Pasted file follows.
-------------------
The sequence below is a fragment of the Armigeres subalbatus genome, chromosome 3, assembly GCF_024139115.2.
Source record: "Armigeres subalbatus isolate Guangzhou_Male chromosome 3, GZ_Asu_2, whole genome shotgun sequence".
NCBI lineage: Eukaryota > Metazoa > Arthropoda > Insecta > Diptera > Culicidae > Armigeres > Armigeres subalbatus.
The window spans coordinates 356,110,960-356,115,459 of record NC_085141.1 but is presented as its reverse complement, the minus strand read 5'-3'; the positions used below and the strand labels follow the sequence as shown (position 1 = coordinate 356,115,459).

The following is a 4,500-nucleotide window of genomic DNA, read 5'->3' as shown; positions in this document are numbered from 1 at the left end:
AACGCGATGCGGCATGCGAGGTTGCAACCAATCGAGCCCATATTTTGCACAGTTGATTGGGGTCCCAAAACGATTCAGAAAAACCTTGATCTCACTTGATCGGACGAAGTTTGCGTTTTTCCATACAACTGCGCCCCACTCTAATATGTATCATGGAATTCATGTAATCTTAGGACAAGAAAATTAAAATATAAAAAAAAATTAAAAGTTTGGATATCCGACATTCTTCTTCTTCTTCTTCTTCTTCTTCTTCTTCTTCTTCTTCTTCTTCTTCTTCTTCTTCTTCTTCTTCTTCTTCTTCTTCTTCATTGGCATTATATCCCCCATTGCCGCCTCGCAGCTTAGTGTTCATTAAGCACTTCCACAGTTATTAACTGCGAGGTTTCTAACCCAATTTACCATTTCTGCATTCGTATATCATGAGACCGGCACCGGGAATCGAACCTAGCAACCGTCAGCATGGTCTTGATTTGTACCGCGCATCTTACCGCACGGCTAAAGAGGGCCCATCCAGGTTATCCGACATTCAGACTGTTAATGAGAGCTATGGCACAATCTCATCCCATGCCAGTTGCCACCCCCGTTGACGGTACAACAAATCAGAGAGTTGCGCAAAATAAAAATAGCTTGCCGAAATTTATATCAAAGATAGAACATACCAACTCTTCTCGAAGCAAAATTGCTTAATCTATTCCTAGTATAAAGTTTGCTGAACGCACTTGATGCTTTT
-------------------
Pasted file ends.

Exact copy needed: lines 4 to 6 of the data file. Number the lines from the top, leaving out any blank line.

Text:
The window spans coordinates 356,110,960-356,115,459 of record NC_085141.1 but is presented as its reverse complement, the minus strand read 5'-3'; the positions used below and the strand labels follow the sequence as shown (position 1 = coordinate 356,115,459).

The following is a 4,500-nucleotide window of genomic DNA, read 5'->3' as shown; positions in this document are numbered from 1 at the left end:
AACGCGATGCGGCATGCGAGGTTGCAACCAATCGAGCCCATATTTTGCACAGTTGATTGGGGTCCCAAAACGATTCAGAAAAACCTTGATCTCACTTGATCGGACGAAGTTTGCGTTTTTCCATACAACTGCGCCCCACTCTAATATGTATCATGGAATTCATGTAATCTTAGGACAAGAAAATTAAAATATAAAAAAAAATTAAAAGTTTGGATATCCGACATTCTTCTTCTTCTTCTTCTTCTTCTTCTTCTTCTTCTTCTTCTTCTTCTTCTTCTTCTTCTTCTTCTTCTTCTTCTTCTTCTTCATTGGCATTATATCCCCCATTGCCGCCTCGCAGCTTAGTGTTCATTAAGCACTTCCACAGTTATTAACTGCGAGGTTTCTAACCCAATTTACCATTTCTGCATTCGTATATCATGAGACCGGCACCGGGAATCGAACCTAGCAACCGTCAGCATGGTCTTGATTTGTACCGCGCATCTTACCGCACGGCTAAAGAGGGCCCATCCAGGTTATCCGACATTCAGACTGTTAATGAGAGCTATGGCACAATCTCATCCCATGCCAGTTGCCACCCCCGTTGACGGTACAACAAATCAGAGAGTTGCGCAAAATAAAAATAGCTTGCCGAAATTTATATCAAAGATAGAACATACCAACTCTTCTCGAAGCAAAATTGCTTAATCTATTCCTAGTATAAAGTTTGCTGAACGCACTTGATGCTTTT